Hey everybody. I’m Sam Solomon, and this is Signal Tower. Today I’m joined by Brian Lovin, who is the host of Design Details, a podcast about about design, development, products, interfaces, games, and more. He is also a product designer at Buffer.
Welcome to the show. Brian, if you would kind of tell us a little bit about yourself, who are you?
Yeah, you gave a good intro. So I’m currently doing design work at Buffer. I’m out here in San Francisco with my dog, enjoying life. I like experimenting with my routine and food and all that kind of stuff. I love starting music projects for some reason.
Yeah, with my dog, I enjoy experimenting with, with life and my schedule and routine and food and all that kind of stuff. And yeah, I love music. So let’s keep starting using projects for some reason.
When we were chatting before the show you said that you were experimenting with how little sleep you can get. I feel like most people are trying to figure out the opposite. What exactly was this experiment about?
So I was listening to another podcast with Matt Mullenweg, who founded WordPress.When he was young—in his twenties—he tried a polyphasic sleep. I had never heard of this concept, polyphasic sleep, before. So I started looking into it—basically there are people that have figured out how to get by on two or three hours of sleep.
And I started thinking about it more and more. As a maker, I’m always looking for ways to get back more time. You could—in theory—operate with the same level of productivity and mental focus, but have more hours in the day.. So sort of just jumped in.
I got to a point where for about two and a half weeks I was going on four—maybe four and a half hours of sleep per night. Now that’s not as extreme as the people that really work at this, but a couple of week only sleeping four hours a night is pretty extreme for most people.
That sounds pretty extreme to me. So what happened? Were you just as productive on four hours of sleep as you were before?
Yeah, some things are certainly better than others.
The whole thing with polyphasic sleep is you have a guess, transition period, adaption period and then you can move forward. For some people that may be a couple weeks, others may take months and then some people may never be able to get there. As someone that was close, but didn’t quite get down to two or three hours—I got an insane amount of stuff done some days. They were so energizing and encouraging and you can just go and go.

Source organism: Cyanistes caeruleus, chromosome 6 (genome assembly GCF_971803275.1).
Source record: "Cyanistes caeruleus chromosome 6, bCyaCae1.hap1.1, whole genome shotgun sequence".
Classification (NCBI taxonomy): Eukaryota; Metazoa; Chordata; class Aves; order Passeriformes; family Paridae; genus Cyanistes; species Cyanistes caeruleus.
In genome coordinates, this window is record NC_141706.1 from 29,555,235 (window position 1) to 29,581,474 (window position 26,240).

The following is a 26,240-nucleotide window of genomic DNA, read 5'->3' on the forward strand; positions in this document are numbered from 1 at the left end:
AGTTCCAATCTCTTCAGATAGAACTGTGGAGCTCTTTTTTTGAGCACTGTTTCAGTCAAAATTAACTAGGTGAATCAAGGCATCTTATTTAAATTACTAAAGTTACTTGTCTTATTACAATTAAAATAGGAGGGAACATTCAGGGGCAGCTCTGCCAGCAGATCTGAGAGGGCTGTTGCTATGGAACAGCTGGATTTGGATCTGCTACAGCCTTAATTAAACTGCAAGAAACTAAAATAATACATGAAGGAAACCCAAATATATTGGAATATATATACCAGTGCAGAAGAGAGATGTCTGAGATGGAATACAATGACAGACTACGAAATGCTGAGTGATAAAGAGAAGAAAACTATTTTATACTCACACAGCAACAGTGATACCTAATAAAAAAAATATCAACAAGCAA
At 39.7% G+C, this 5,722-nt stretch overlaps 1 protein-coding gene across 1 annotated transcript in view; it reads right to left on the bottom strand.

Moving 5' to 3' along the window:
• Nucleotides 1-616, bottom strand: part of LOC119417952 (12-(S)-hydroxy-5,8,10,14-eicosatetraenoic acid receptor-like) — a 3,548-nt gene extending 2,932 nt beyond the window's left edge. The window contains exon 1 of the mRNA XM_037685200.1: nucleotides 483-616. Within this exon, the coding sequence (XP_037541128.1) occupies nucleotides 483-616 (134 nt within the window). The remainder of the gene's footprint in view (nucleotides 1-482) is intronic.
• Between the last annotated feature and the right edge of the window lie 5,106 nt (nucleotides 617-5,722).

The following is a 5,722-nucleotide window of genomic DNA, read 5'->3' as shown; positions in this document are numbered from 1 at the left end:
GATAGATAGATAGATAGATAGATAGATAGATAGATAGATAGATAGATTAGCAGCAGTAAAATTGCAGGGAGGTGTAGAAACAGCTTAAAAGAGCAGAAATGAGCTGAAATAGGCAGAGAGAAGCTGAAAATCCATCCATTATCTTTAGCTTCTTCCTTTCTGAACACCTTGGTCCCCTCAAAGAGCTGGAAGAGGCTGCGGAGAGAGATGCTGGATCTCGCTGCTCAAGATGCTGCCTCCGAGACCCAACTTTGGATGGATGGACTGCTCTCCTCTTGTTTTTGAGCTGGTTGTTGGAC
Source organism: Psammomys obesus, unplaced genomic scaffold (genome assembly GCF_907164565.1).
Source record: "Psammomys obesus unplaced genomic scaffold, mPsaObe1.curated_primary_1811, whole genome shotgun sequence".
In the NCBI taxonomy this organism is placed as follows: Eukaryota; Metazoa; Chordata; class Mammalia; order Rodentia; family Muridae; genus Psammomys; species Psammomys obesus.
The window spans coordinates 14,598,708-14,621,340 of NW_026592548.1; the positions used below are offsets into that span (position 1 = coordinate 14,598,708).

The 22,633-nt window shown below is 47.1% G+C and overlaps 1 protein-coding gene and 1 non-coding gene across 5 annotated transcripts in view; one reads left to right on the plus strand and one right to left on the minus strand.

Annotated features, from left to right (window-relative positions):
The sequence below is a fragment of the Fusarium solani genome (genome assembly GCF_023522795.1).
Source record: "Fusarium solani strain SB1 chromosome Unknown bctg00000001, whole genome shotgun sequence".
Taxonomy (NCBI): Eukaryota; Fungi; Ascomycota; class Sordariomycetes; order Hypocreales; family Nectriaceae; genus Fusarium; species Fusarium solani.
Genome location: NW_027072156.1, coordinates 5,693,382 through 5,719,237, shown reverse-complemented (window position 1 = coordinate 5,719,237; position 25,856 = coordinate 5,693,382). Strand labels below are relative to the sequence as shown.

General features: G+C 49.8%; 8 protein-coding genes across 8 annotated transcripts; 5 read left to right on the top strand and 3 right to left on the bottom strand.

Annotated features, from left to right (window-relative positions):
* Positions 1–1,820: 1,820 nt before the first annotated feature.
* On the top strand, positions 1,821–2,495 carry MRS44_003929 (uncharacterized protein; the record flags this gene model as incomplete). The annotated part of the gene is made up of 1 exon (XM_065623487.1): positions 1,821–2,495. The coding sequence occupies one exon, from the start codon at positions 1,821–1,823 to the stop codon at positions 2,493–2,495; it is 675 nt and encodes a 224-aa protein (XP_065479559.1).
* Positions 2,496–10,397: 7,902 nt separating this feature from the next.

And there were other days where I’d wake up at 2 am, and not get anything done. I was awake, but might have just as well ben asleep. In those moments, you have to get through it. The whole idea is to keep going and push through those moments in the adoption period. You need your body to reprogram itself to accommodate a lack of sleep. The first few days like that were tough. By day 10 things got a lot better.
It was an experiment though. There are quite a lot of factors that work against polyphasic sleep that make it extremely hard for most people. You can’t miss your window by more than a couple of minutes. The way I was approaching it was sleeping three hours then supplementing three 20 minute names every day. You absolutely cannot miss one of those naps. It can be punishing if you’re not rigid—there’s no room for flexibility.
So that impacts social life and work. Someone would invite me to dinner or go see a movie and I’d have to plan around the handful of 20 minute naps I’d have to take to prevent myself from unravelling.
You can’t drink caffeine at all because it stays in your system for five or six hours. And that directly impacts your ability to get into your REM cycle. You can’t drink alcohol for the exact same reason. Any upper or downer alters your ability to get sleep. It alters any sort of progress you’re making.
In summary, you can’t have a social life.
I can definitely see how that type of lifestyle isn’t sustainable for most people long term. You know it’s cool that you’re trying stuff like this though.
Buffer is a pretty open company. Joel writes a lot and is fairly transparent with experimentation. I’m curious what he thought about this polyphasic sleep experiment?
Oh, Joel was super supportive. I think it worked out quite well given our teams are all distributed. I’m working with engineers on the other side of the world sometimes. It’s nice to be able to work on their schedule and communicate during their working hours.
I don’t think there was much downside for the company. It just didn’t wasn’t something I thought I could keep doing in the long run.
Maybe this is a good segue into talking a bit about Buffer. With everyone working remotely, what has your experience been like thus far? How do you decide what you’re going to work on and how do you work with engineers?